A week in the life of a graduate student
When I went to graduate school, I spent a lot of time in stuffy rooms while professors spewed information at me. I frantically took notes in class, hoping that it would all make sense when I reviewed it later. North Cascades Instituteâ€™s Graduate Residency in Environmental Education is a very different experience.
NC Wild kids pick invasive species off the shore of Cat Island
Last week, the ninth cohort of graduate students left their Bellingham homes to spend a week at the North Cascades Environmental Learning Center. They spent Monday exploring Ross Lake on the Ross Mule with Captain Gerry Cook and park archaeologist Bob Mierendorf. While on the Mule, they were able to visit two groups of teens participating in the North Cascades Wild program. One group was cooling off with buckets of water they pulled from the bridge at Devilâ€™s Creek; the other was busy pulling invasive plant species on Cat Island. Kids in both groups appeared to be having the times of their lives.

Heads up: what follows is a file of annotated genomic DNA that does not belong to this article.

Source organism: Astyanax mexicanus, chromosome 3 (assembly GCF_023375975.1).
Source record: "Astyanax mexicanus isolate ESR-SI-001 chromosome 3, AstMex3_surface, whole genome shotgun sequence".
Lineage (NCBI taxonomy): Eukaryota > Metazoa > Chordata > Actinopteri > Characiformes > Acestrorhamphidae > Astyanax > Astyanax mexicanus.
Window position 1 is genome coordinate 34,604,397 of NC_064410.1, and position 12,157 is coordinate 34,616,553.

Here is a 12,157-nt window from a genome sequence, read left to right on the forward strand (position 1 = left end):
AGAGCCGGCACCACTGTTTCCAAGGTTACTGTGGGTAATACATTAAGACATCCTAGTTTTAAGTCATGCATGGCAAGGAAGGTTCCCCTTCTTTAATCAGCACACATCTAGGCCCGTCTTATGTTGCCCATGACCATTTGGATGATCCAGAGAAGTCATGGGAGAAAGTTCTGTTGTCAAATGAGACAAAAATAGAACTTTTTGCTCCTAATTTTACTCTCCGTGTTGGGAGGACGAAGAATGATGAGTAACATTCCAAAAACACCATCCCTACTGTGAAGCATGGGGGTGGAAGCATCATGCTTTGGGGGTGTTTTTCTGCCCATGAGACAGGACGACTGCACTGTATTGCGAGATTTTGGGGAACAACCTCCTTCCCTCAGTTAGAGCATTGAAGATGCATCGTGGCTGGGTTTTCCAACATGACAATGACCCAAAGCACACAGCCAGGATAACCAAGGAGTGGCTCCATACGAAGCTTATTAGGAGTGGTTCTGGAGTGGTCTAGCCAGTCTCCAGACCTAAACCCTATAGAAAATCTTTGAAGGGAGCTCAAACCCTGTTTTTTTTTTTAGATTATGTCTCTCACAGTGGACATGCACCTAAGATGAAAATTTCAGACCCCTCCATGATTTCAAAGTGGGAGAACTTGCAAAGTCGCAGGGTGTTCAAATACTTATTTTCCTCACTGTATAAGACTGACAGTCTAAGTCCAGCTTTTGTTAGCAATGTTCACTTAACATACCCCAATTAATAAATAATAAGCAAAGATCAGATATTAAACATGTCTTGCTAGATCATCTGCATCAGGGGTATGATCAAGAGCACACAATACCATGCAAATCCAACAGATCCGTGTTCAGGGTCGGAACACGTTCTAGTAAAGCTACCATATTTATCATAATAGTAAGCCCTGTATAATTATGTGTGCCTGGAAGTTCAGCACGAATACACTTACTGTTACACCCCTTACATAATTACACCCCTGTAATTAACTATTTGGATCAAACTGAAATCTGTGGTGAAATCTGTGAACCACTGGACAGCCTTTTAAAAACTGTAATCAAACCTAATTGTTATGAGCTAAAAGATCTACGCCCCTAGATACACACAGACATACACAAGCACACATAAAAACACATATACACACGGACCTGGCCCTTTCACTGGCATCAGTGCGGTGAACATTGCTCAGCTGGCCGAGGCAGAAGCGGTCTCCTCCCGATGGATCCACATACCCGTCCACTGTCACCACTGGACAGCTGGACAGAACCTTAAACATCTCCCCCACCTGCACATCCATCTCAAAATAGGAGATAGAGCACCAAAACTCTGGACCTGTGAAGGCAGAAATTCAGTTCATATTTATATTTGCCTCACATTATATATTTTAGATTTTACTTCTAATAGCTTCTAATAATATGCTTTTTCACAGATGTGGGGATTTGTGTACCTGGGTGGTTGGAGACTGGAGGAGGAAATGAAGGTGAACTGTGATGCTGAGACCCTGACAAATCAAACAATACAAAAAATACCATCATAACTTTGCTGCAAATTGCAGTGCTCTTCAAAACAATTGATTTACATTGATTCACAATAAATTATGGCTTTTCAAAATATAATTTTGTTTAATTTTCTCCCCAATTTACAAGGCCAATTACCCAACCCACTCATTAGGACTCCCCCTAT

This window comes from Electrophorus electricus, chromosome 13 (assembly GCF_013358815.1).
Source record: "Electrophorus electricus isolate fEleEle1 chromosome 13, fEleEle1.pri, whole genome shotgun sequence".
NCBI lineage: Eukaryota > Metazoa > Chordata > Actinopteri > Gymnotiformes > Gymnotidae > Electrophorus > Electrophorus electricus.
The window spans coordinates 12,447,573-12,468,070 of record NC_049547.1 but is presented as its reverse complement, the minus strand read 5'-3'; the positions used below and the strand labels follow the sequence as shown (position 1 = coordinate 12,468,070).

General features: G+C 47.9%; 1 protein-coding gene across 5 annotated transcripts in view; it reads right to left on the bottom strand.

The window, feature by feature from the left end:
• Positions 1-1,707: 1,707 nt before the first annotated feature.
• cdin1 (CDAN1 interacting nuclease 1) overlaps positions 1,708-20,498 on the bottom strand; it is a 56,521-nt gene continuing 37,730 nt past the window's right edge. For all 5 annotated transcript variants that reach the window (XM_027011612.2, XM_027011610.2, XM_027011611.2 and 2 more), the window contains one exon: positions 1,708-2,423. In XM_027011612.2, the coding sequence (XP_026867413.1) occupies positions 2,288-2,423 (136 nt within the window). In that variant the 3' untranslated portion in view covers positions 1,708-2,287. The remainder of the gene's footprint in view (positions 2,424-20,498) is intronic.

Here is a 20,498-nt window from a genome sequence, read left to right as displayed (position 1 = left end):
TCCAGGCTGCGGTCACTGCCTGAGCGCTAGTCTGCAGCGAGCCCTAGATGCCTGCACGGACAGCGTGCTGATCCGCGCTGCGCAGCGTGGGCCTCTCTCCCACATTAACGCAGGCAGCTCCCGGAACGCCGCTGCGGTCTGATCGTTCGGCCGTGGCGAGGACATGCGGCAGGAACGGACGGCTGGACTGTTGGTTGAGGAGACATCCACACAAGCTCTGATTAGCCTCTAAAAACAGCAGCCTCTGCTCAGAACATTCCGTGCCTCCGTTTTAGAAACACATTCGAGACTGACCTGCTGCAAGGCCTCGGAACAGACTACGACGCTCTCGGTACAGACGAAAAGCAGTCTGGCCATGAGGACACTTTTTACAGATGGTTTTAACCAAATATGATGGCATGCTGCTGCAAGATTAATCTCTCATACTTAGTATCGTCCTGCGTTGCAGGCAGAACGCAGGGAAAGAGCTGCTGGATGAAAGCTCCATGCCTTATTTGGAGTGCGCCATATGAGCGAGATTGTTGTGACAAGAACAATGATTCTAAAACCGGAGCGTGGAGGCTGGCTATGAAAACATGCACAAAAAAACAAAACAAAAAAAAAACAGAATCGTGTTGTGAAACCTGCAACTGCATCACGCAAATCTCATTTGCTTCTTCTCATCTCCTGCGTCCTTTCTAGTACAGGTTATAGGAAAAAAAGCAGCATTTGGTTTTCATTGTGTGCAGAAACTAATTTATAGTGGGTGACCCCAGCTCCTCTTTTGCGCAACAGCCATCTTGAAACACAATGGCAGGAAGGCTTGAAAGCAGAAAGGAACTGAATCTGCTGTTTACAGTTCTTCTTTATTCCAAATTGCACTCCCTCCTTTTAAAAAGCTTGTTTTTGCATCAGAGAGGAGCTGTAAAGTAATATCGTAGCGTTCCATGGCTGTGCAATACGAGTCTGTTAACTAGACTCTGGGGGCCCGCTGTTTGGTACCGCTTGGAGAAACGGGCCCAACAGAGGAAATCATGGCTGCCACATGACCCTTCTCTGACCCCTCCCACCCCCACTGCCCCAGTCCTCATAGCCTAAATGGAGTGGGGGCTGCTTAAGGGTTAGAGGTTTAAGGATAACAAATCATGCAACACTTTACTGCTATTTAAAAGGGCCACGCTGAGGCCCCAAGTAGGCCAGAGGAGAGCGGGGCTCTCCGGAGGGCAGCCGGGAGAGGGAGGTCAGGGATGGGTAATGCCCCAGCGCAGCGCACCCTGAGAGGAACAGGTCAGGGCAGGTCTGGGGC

Saul Weisberg helps Justin McWethy identify a butterfly with professor John Miles
On Tuesday and Wednesday cohort eight graduate students led natural history workshops on topics such as weather, night adaptations, fire ecology, and bats. In addition, Executive Director Saul Weisberg taught a workshop about butterflies while his wife, Shelley, shared her expertise on wildflowers.
Cohort nine takes the big canoe on Diablo Lake
Plans to visit the Methow Valley on Thursday were halted by a mudslide on Route 20, so the cohort took a spin in the Instituteâ€™s 14-passenger canoe on Diablo Lake instead. Later that evening, they had the opportunity to sit in on a program with writer Rick Bass. Meeting the revered writer was a highlight for some students.
Justin McWethy checks out the view of Mt. Baker from Sauk Mountain
A hike to the summit of Sauk Mountain on Friday finished off an incredible week of exploration and learning. Did I miss the classrooms and lectures? Not for a single minute!